Defining the flexicurity index in application to European countries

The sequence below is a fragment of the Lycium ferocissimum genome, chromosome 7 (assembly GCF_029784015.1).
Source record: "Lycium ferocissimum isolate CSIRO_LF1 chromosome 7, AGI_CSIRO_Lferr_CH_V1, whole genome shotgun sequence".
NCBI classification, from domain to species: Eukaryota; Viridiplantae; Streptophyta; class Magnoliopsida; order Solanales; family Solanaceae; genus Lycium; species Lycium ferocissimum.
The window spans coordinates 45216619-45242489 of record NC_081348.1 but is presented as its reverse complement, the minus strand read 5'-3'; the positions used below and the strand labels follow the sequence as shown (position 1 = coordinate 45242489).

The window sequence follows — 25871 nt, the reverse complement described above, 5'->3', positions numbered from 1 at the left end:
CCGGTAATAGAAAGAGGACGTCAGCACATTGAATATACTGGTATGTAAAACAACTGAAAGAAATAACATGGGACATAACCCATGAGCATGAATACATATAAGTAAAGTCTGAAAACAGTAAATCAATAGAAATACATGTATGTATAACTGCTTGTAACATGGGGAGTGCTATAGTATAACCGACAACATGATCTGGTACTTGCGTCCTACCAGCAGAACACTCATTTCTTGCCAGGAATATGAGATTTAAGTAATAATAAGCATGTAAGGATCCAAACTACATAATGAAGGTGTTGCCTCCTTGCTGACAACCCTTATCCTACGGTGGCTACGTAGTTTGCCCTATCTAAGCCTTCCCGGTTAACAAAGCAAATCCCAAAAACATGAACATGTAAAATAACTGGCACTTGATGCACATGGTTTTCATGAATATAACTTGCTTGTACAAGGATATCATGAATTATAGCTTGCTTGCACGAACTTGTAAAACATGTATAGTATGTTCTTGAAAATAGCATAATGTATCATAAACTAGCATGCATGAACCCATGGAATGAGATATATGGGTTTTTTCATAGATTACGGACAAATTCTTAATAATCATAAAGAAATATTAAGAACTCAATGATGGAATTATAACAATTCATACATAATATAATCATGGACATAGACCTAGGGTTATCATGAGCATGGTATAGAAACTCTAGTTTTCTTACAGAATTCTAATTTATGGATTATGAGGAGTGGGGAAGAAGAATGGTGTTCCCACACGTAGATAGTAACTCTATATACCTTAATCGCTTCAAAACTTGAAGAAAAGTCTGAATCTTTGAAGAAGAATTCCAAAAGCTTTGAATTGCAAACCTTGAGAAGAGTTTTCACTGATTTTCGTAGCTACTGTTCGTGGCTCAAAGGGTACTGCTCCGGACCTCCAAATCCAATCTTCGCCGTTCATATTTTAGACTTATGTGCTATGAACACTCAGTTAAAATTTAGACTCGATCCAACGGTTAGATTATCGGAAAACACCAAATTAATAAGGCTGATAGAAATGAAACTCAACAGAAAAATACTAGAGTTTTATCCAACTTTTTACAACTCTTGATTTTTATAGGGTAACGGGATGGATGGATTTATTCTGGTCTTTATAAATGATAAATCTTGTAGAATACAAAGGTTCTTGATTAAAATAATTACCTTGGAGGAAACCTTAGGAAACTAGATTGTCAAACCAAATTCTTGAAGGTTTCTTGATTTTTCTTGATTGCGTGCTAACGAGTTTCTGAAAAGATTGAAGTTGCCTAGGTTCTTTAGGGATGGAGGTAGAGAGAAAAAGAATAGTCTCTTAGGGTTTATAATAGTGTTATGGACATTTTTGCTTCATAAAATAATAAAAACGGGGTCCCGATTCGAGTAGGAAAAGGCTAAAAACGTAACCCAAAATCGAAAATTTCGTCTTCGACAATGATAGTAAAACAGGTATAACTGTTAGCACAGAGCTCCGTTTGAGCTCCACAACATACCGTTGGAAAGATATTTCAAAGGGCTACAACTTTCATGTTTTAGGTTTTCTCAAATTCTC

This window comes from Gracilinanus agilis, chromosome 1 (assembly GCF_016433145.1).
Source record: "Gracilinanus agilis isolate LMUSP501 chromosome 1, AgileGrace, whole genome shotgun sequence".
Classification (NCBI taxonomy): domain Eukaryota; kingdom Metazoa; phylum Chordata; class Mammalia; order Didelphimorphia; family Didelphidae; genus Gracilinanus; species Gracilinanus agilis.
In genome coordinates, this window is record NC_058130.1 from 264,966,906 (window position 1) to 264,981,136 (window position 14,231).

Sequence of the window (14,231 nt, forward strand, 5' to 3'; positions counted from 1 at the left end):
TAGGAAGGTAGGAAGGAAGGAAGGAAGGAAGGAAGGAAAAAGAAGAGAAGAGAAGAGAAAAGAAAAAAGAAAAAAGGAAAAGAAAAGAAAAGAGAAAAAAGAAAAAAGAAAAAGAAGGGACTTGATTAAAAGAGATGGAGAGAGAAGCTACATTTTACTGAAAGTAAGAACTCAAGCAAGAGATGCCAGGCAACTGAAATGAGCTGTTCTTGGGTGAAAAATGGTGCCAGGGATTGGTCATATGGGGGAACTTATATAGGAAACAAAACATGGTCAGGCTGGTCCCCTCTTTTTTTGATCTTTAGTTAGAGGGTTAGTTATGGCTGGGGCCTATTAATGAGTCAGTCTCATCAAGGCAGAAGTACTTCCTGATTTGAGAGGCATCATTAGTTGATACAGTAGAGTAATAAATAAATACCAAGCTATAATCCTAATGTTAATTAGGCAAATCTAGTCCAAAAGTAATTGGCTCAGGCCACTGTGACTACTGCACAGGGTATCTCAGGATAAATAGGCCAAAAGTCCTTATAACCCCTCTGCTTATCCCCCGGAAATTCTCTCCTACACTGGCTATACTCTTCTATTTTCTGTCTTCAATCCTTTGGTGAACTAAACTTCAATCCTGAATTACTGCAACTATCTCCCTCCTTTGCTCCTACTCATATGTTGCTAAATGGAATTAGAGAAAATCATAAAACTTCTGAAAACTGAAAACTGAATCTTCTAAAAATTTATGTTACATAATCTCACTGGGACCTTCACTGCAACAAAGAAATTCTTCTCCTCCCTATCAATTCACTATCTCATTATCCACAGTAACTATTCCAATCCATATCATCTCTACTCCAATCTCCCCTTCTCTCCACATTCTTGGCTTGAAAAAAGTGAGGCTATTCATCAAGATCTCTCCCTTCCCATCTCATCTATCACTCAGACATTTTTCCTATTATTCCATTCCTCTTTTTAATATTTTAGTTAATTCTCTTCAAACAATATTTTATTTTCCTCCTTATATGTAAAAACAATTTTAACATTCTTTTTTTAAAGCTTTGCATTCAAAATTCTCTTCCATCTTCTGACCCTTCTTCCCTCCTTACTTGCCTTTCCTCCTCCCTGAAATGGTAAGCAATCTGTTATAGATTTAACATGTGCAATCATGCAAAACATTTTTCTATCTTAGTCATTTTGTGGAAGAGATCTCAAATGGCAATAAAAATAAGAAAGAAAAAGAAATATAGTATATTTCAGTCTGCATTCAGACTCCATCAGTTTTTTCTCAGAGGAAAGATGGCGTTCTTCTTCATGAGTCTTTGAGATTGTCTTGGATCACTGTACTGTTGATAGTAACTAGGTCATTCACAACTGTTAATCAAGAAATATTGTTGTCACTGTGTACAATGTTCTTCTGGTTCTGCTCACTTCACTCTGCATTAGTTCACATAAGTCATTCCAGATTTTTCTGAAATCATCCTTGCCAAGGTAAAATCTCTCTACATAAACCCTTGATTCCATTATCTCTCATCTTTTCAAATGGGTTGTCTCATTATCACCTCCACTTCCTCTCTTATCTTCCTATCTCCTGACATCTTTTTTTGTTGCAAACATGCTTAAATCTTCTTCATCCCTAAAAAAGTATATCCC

The notion of flexicurity was introduced in the 1990s to promote a better job security and social security of atypically employed (other than permanent full-time). The given paper suggests an operational definition of flexicurity which implies the corresponding flexicurity index. For analytical purposes two other indices, the Norm-security of `normally', i.e. permanent full-time, employed and the All-security of all, i.e. both `normally' and atypically employed, are defined. The indices are derived from qualitative juridical data. For this purpose, employment groups in different countries are ranked with respect to five partial criteria: the eligibility to public pensions, to unemployment insurance, etc. Due to the specificity of criteria, the ranking is generally possible and is not that confusing as the task of numerical evaluation. A dedicated mathematical proposition estimates the error in the index which results from `ordinal rounding' of the input variables comparing to using the `exact' variable values. Thus even if the `exact' (latent) variables are not known then the rank-scaled input is sufficient to approximate the index which otherwise could not be obtained at all. The index is calculated for 16 European countries for the years 1990-2003.
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